Teaching Beanie the cue “blue” was easy. Within a few sessions, Beanie would target any object that had any blue colour in it given two choices where the other object had no blue colour at all. But I simply couldn’t teach “yellow”! I couldn’t fathom it. I wondered if he simply couldn’t see it at all in my lounge, in that lighting. I started reading about a dog’s visual perception. Turns out that I wasn’t too far off. I would like others who work with their dogs like I do to gain from my learning or tell me I’m wrong.


Technology to simulate dog vision — the Dog Vision HD app

There are now a handful of phone apps out there, most of which I have tried out since, but the one I came to like is called Dog Vision HD. I discovered it from a vlog by Susan Garrett on why colours matter in dog agility. There is also a website https://dog-vision.comwhere you can upload images and view the processed outcome.

The rest of this article is about my findings in using the app to explain why Beanie was struggling with colour discrimination and how the environment I set up for him made a huge difference.

Here are some observations of human vs. dog vision. They are according to the Dog Vision HD app, which incrementally toggles colour blindness, acuity and exposure.


Dog vs. human vision: a few photos

First, the environment. My front garden looks like the top photo to me. Each picture in the bottom adds one feature of dog vision at a time (left to right). The photo on the bottom far right is what the dog supposedly sees. Not quite the same at all.

Human vs. dog vision of the environment

Similarly, below is what he would look like to himself compared to how he looks like to me from a couple of metres away on a beautiful sunny day.

(By the way, I am just as amazed as you are that he sat that still whilst I fiddled with every setting on the Dog Vision HD app to take these four individual photos over many minutes. Never underestimate a sighthound’s ability to just chill.)

Notice how blurry and over-exposed he is in the sunshine. Note how washed out the grass looks. Note how the fence blends into the shrubs, although there is still depth in the image. Note how anything black stands out.

Dog vision of a stationary brindle/white dog outdoors on a sunny day.

Let’s move indoors — far left below is what stares back at me in my full mirror when Beanie and I sit awkwardly on the staircase together for rubs every evening (I hope you have spotted the lean). Far right is Beanie’s equivalent image. There’s only sunlight coming through the window on my right.

Note how dog vision is brighter than ours on the darker stairs and how the white walls and the door blend away behind us. Note how my dark blue jacket just about stands out from the black trousers. My face is hardly discernable at this distance.

Human vs. dog vision indoors in natural light

Then I switched on an LED light that is right above us. See what a difference that lighting has suddenly made to Beanie’s vision in terms of the amount of exposure in the room. Note how my blue jacket is still different to the black trousers.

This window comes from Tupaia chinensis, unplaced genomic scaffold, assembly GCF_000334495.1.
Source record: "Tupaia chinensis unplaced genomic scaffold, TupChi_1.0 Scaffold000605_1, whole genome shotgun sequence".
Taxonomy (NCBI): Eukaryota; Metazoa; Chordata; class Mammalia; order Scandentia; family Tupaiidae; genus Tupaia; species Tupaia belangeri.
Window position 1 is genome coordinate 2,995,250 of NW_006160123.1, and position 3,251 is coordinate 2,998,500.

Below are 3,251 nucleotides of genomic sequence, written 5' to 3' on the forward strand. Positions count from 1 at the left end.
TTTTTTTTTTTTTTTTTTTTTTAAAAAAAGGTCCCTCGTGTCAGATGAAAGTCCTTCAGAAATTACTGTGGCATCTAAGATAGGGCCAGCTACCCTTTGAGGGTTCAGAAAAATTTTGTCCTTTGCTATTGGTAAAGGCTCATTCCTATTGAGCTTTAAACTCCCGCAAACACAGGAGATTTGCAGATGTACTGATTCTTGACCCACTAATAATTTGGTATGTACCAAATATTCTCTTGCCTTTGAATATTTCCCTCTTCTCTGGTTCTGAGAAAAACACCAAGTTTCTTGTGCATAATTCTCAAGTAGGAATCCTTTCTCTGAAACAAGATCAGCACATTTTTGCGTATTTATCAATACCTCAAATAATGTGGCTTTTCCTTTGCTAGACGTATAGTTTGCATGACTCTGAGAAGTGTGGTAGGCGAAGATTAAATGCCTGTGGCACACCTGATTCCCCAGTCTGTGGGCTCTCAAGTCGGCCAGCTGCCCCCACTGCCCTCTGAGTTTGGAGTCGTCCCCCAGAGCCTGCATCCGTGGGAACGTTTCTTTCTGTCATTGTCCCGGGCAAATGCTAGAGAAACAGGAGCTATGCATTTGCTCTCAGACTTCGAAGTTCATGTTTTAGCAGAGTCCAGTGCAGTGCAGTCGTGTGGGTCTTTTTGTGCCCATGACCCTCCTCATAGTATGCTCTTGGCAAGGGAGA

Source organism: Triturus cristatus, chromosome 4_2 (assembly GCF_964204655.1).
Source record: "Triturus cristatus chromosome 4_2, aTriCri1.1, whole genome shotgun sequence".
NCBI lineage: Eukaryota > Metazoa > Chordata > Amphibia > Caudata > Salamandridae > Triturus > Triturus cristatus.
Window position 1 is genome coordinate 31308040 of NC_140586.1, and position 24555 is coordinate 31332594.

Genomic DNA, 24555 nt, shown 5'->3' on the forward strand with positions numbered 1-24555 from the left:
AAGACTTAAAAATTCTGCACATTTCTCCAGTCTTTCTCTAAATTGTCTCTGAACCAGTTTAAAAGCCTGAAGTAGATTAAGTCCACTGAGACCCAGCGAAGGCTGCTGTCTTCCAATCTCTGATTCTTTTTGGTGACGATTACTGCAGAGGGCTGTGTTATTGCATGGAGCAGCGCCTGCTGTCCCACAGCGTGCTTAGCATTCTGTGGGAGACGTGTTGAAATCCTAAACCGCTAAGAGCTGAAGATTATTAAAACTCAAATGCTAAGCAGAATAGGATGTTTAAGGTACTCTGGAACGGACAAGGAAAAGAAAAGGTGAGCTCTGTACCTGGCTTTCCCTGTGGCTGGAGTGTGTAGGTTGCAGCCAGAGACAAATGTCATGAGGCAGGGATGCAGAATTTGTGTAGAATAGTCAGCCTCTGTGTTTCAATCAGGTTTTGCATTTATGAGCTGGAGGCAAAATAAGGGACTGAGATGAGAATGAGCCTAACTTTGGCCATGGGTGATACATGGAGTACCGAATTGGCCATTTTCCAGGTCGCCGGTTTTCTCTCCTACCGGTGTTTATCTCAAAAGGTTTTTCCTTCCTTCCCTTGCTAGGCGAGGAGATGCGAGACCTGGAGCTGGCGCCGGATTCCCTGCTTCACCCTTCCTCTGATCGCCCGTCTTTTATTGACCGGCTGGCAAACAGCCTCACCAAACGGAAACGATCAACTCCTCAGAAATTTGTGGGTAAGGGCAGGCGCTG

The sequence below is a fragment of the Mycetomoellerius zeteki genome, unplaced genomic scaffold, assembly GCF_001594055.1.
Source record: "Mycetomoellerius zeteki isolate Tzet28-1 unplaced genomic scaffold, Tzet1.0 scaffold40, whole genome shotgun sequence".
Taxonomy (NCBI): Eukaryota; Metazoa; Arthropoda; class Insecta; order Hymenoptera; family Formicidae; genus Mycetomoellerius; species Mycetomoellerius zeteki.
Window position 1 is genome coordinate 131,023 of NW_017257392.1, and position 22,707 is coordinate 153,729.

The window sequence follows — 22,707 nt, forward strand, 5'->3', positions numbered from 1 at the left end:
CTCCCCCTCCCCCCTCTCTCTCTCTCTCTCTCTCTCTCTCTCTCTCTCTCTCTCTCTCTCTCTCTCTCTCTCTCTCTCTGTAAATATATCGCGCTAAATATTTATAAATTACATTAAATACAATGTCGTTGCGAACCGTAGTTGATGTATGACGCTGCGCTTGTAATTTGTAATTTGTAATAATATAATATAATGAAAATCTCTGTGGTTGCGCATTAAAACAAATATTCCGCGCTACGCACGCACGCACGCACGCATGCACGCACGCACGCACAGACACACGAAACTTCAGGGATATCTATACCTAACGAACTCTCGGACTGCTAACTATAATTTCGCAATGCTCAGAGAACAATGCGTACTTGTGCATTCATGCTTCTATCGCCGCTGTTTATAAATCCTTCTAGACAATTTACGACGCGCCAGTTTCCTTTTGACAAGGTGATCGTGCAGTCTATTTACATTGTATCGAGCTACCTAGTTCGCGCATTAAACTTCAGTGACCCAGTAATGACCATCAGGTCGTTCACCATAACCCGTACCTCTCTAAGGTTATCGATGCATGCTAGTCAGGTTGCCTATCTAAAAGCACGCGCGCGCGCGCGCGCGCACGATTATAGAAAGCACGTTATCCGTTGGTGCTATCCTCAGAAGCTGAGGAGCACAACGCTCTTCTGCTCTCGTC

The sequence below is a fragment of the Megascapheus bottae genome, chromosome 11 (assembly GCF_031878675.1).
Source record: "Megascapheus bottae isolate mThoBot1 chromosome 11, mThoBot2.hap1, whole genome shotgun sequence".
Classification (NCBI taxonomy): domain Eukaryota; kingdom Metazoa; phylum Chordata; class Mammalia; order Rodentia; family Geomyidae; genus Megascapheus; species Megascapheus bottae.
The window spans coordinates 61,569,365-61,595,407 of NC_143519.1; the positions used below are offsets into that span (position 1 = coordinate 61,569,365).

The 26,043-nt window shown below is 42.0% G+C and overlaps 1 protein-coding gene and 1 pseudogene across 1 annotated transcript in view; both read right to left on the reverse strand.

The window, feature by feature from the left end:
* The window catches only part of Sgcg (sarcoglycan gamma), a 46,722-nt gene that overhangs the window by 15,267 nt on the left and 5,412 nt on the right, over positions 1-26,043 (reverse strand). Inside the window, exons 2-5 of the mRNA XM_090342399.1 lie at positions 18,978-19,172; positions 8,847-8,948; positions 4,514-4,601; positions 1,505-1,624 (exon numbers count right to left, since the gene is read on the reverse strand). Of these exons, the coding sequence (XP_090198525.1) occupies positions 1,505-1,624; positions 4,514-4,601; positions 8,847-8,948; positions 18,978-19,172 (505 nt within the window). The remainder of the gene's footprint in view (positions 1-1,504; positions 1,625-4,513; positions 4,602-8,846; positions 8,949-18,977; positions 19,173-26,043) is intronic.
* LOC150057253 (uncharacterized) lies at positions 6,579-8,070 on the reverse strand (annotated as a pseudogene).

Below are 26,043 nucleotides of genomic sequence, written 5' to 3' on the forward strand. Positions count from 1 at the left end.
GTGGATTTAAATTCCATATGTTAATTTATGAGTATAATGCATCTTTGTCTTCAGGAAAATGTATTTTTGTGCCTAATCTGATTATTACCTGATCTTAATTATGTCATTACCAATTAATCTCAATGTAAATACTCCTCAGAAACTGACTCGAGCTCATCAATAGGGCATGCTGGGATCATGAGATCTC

The effect of indoor lighting on dog vision

My key point here is simply that our visual perception is very different to that of a dog. Compared to us, dogs have gained better night vision and motion detection in return for poorer colour vision, over-exposure and blurriness.


The importance of environment — lighting, contrast, lamination and object size in colour discrimination concept training

Now let’s look specifically at colour discrimination tasks. I recently used three identical pairs of objects in blue and yellow for colour discrimination concept work with Beanie. The items are silicone moulds, square plastic lids and oval bottle lids from my kitchen. It is accepted (see hereand hereas examples) that dogs can tell apart blue from yellow, so the colour choice in itself is not an issue.

I placed the items just like I would to Beanie (on either side of his paws) and lowered the camera to an angle where his eyes are likely to be. The items are clearly visible against the grass in the top photo below to a human. However, note how the yellow items, even the one closest to the camera, wash out in the dog’s eyes against the green grass on a sunny day!

Blue/yellow colour discrimination outdoors on a sunny day in the garden

But I tend to do concepts work indoors. I have beige carpets and I used to place items directly on the carpet. The first pair of photos below showed me the reason why Beanie simply never took to “yellow” like he did to “blue”! I sometimes use a turqoise towel underneath (mostly for convenience to keep food off the carpet!). This is the second pair of photos below. Although it makes yellow appear starker, I was surprised by how similar turqoise appeared to blue. Finally the black towel underneath provides most contrast against all blue and yellow objects — third photo pair below.

Beanie learnt the cue “yellow” as a colour label in one session when I put the black towel underneath. He was not being obtuse (he never is), blue objects were simply far easier to pick and Beanie is the kind of gambler would rather make any choice than no choice at all.


So what now?

I wish more people saw the world from their dog’s eyes. Literally. Especially those who do colour discrimination work with their dogs. I see plenty of videos where dogs supposedly tell apart colours that scientists believe dogs simply cannot differentiate. This undermines the credibility of concept work in general. When you do concept work with your dog, understand the limitations (and strengths!) of their perception beyond the bare bones of whether or not a certain colour is visible to your dog.

Think about the environment you’re in, the colour of your walls, the lighting above your training area, the glare from shiny objects you might choose and the background against which dogs are making their choices during training.

Your dog is never stupid. It is up to you to set them up to be the best they can be.


Caveats — other influences and limitations of simulation technology

Dogs do not live in a world of vision alone. Beanie does not need to see the yellow lid on the floor to tell it apart from the blue lid if the two smell any different at all. Also bear in mind that handler bias has a phenomenal influence on how they perform.

The Dog Vision HD app is technology that makes science accessible to the average dog person and makes it possible for us to look through a dog’s eyes. Having used it out and about on our walks, I am not entirely convinced of its accuracy. Nor does the app description inspire confidence, as it states that dogs have three types of cones when it is currently accepted that they only have two. The app doesn’t take into account variations between breeds. But until another app outperforms it in terms of simulating as many dimensions of dog vision as possible, I will continue to use it as a tool in my kit to understand why my dog might make the choices he does. If anyone has a better recommendation, I would love to hear from you.